This resource provides teachers with suggestions for several different methods to assess student learning. It gives ideas on assignment creation, exams, concept maps, rubrics, and group work.

This resource will be helpful in the completion of projects, giving ideas for assessment that are different than traditional tests. I found it helpful, and would recommend it to others taking this course.

Formative Assessment for the Common Core Literacy Standards

Clem, Katy


Calfee, R., Wilson, K. M., Flannery, B., & Kapinus, B. (2014). Formative Assessment for the Common Core Literacy Standards. Teachers College Record, 116(11), 1-32. Retrieved from

“Assessment for learning rather than testing of achievement”…yes! Outlines common core standards clearly; provides insight into formative assessment method for evaluating learning in a meaningful way.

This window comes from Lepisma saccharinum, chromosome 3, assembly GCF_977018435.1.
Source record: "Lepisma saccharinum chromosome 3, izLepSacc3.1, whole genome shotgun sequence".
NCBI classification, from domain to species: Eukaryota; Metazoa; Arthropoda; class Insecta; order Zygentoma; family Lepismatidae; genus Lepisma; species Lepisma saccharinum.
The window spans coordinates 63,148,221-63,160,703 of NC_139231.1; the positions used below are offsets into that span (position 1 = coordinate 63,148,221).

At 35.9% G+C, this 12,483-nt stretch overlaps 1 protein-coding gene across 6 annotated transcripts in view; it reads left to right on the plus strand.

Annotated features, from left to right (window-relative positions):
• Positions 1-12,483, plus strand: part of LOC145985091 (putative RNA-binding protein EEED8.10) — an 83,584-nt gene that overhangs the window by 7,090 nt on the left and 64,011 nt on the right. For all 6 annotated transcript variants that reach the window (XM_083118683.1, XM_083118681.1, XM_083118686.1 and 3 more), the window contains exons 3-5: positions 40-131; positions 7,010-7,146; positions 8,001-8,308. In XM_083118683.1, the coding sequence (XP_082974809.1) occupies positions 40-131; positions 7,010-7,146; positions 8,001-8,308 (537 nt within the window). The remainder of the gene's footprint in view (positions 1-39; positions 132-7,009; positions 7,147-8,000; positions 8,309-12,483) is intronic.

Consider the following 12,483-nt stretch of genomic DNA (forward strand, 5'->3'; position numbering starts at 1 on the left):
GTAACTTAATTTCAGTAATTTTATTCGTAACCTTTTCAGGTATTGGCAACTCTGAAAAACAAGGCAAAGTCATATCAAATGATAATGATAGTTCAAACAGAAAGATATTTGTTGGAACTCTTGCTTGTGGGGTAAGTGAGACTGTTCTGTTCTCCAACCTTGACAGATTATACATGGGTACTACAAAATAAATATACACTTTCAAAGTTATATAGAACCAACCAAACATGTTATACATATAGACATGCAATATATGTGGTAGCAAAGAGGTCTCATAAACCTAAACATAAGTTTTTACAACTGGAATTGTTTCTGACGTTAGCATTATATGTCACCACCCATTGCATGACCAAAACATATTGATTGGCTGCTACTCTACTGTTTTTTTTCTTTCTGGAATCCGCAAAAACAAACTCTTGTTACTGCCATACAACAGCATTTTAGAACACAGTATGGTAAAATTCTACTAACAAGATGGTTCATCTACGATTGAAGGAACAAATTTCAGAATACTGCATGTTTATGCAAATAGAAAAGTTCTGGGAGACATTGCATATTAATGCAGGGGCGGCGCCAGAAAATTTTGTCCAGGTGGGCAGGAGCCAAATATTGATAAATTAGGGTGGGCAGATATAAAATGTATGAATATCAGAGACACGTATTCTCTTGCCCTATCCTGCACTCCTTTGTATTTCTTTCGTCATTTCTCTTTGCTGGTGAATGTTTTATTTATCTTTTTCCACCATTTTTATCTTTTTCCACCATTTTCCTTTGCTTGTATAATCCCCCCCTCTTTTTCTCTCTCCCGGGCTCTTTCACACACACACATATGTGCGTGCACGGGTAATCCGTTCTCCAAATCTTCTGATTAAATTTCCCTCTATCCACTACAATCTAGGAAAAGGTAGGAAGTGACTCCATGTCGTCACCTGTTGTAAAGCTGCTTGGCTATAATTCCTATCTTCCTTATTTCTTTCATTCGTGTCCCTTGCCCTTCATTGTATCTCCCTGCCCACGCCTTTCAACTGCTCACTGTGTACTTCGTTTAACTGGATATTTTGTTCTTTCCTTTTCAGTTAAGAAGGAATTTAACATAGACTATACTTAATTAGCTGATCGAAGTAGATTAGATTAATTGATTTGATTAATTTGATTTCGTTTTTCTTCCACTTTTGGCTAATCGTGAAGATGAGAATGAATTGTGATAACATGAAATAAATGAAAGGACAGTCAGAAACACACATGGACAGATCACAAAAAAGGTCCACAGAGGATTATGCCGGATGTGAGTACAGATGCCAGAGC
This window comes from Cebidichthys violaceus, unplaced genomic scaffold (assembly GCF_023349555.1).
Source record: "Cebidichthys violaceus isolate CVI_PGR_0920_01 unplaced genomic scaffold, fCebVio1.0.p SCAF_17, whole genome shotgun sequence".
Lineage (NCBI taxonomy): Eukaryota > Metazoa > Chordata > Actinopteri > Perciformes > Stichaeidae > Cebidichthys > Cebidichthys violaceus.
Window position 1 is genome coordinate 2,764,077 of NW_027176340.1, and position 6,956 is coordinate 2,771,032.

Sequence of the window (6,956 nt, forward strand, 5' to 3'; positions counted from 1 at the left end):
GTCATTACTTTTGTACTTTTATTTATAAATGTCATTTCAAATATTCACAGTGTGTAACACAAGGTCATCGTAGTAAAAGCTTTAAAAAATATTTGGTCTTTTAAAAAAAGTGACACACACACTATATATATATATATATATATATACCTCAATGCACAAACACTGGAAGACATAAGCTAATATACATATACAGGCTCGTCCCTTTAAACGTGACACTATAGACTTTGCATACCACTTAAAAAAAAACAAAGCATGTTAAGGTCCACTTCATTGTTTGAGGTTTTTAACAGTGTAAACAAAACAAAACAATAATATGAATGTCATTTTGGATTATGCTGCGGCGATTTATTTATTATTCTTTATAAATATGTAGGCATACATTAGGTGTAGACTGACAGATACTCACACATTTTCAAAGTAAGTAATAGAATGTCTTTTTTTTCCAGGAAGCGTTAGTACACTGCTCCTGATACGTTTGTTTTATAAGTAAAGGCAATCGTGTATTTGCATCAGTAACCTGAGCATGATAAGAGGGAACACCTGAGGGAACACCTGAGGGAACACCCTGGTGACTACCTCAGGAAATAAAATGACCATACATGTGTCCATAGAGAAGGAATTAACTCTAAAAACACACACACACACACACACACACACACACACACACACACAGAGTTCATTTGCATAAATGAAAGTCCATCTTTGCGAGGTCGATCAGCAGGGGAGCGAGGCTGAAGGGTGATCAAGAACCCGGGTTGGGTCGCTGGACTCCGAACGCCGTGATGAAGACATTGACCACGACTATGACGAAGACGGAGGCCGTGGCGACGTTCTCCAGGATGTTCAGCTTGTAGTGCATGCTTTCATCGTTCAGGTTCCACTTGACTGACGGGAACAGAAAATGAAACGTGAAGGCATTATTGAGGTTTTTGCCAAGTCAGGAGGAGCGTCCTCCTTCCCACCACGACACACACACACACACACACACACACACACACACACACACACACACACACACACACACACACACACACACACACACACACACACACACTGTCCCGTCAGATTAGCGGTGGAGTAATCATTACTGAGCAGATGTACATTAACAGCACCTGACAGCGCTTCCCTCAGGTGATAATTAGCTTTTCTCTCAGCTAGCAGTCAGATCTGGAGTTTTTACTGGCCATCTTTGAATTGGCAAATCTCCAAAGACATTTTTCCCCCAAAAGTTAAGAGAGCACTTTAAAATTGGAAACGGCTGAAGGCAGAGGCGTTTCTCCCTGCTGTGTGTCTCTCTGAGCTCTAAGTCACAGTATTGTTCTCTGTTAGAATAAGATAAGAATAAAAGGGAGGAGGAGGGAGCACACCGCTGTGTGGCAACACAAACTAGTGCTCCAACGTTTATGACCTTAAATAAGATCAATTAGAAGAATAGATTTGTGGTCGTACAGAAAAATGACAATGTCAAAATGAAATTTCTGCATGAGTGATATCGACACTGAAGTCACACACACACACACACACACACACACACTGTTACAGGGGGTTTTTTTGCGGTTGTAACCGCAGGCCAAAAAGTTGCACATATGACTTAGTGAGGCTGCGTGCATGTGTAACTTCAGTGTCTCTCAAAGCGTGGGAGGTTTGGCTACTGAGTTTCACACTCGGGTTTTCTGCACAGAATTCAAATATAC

The team of authors succeeded at clearly laying out and explaining what is actually written in the Common Core standards, weeding through varied and expansive opinion on the issue to get to their express purpose and core. The approach to assessment outlined in this article focuses on the process of gathering feedback on student learning with a goal of adjusting ongoing teaching, linking closely to the connected goals and approaches found in inquiry-based learning. I still wonder how this approach can be scaled to evaluate efficacy across a state or nation; can the original goal of national standards, reducing discrepancies in educational opportunity based on socioeconomic or geographical factors and ensuring that all schools provide equal educational opportunity, be achieved without the norm of standardized testing? I am deeply encouraged by what I’m reading regarding the direction in which assessment is headed, but I am still stuck on what that looks like when scaled to a national level or tied to federal funding.


A look at the new SAT

Bradshaw, Trina